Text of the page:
Laura Wilson’s Scene of the Crime
Laura Wilson, acclaimed crime writer and crime reviewer for the Guardian, opens the door to her writing room.
Posted on February 24, 2016 in Guest Author
I can write anywhere, but I like writing at home best, in this room. I know it looks untidy, but I don’t consider it to be so because I know where everything is. I painted the walls red partly because I like the colour and partly in the hope that it would somehow promote creativity. Most of the red is now obscured by bookshelves and pictures, but there’s enough left showing for a nice warm glow. The ‘partners’ desk was found in a junk shop about twenty years ago. It’s an early example of self-assembly furniture (Edwardian, I think), and it’s accompanied me from house to house. Unlike modern flatpacks, it’s a piece of cake to put together – no Allen keys or incomprehensible instructions (no instructions at all, in fact, just discreetly inked letters to tell you what slots in where).
My side of the desk is the one with the ladderback chair. Until his death just after Christmas, the other side was my husband’s territory. George was a noisy person, much given to banging about, swearing at his computer and having loud telephone conversations, so I wasn’t keen on him being in the room while I was working – in fact, I had a large piece of card with ‘UNLESS THE HOUSE IS ON FIRE, PISS OFF’ written on it, which I would hold up if he approached the doorway. I’d give anything to be able to wave it at him now.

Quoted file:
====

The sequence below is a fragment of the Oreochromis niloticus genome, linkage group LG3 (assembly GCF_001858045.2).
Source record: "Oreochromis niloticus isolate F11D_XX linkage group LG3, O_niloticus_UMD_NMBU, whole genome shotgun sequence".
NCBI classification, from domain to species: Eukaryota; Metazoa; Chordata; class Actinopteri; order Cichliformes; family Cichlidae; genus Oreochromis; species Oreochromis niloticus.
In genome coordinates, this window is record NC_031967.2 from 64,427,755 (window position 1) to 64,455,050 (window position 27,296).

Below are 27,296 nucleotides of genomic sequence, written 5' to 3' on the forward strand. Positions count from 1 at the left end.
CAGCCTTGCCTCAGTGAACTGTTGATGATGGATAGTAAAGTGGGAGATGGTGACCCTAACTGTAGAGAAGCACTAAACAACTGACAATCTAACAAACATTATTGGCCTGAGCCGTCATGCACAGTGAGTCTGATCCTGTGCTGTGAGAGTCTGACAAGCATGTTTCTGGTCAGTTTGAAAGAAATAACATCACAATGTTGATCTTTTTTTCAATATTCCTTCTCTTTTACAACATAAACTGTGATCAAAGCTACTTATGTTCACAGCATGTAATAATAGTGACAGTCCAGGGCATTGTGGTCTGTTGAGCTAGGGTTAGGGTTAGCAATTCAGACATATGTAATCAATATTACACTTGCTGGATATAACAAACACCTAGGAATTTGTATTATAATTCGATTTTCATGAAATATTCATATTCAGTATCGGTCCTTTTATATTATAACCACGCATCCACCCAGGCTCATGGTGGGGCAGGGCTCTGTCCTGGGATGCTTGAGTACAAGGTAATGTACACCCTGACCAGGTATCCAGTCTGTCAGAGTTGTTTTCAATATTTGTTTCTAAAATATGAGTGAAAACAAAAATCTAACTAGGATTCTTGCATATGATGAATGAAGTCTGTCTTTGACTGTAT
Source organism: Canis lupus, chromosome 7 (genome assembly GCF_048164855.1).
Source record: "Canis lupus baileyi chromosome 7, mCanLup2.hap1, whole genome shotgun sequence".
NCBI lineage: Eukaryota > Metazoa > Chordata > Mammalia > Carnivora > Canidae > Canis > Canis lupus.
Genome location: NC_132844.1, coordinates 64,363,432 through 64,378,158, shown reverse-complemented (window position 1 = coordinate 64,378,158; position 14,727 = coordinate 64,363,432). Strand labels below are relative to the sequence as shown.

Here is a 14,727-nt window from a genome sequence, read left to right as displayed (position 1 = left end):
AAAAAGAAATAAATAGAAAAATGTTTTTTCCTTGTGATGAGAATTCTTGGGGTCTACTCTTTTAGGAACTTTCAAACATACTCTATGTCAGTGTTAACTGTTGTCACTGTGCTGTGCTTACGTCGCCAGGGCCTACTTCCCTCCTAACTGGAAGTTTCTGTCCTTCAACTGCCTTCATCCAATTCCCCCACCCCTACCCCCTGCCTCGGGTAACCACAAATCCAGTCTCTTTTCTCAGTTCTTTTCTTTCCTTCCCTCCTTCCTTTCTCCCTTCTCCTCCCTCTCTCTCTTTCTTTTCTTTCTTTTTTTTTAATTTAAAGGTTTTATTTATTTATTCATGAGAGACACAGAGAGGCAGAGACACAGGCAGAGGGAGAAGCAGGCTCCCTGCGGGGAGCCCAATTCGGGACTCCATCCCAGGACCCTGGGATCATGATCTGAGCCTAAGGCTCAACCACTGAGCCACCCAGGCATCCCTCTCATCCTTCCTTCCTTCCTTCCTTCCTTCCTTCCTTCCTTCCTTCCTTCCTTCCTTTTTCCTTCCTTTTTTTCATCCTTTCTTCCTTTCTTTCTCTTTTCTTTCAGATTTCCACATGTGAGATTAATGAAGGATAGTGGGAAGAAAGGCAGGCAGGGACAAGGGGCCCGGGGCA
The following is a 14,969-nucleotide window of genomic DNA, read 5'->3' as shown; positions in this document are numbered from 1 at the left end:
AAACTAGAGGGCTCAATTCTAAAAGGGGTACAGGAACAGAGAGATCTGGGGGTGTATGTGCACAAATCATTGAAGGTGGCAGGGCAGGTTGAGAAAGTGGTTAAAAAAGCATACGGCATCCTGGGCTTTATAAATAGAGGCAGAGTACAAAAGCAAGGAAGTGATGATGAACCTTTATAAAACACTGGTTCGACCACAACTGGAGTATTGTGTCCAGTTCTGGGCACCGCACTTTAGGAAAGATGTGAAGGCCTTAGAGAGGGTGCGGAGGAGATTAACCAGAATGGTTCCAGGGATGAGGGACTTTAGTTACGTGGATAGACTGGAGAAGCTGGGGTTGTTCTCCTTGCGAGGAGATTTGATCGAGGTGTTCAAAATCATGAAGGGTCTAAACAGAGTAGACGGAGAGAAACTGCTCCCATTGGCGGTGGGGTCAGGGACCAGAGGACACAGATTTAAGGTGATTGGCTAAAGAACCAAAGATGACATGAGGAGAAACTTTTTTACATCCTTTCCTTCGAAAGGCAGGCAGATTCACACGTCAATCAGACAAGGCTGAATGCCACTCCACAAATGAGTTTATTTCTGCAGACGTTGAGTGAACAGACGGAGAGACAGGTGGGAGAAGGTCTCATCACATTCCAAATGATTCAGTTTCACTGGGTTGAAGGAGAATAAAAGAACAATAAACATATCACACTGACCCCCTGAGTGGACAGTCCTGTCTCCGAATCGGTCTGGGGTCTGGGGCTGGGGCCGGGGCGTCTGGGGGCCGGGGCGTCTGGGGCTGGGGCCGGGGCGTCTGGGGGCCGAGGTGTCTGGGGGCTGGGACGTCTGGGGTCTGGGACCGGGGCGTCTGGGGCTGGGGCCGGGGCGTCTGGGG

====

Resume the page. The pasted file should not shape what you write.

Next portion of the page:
That said, I’m not at all precious about needing a quiet environment in which to work. I’m an urban person, and too much silence makes me uneasy. I never have music on while I’m working, but I like the background hum of traffic and other noises from the street and, for this reason (and because the room can’t be too warm, or I become dopey), I usually have the window open.
I have notebooks for scribbling down ideas and so on, but I do the actual composing on a laptop. There’s something about typing – I’m very fast – which aids continuous thought. At the moment, I’m concerned about the notebooks – the ones I’ve used ever since I started writing my first novel over twenty years ago (God) have just been discontinued and, having used up my entire stock, I’m now down to the last few pages in the final one. I haven’t been able to source any more, which is making me anxious – and knowing that my anxiety is irrational somehow makes it worse.
Behind my chair is the dog basket, where Florence the basset hound and Gemma the labrador have their post-walk snooze while I’m working. Sometimes they snore, but on the whole they’re quiet. Occasionally they get involved – once, when I was writing what I considered to be a particularly tender love scene, one of them hopped out of the basket and was sick on my foot. These days, everyone’s a critic.
Laura Wilson is author of The Wrong Girl, out now in paperback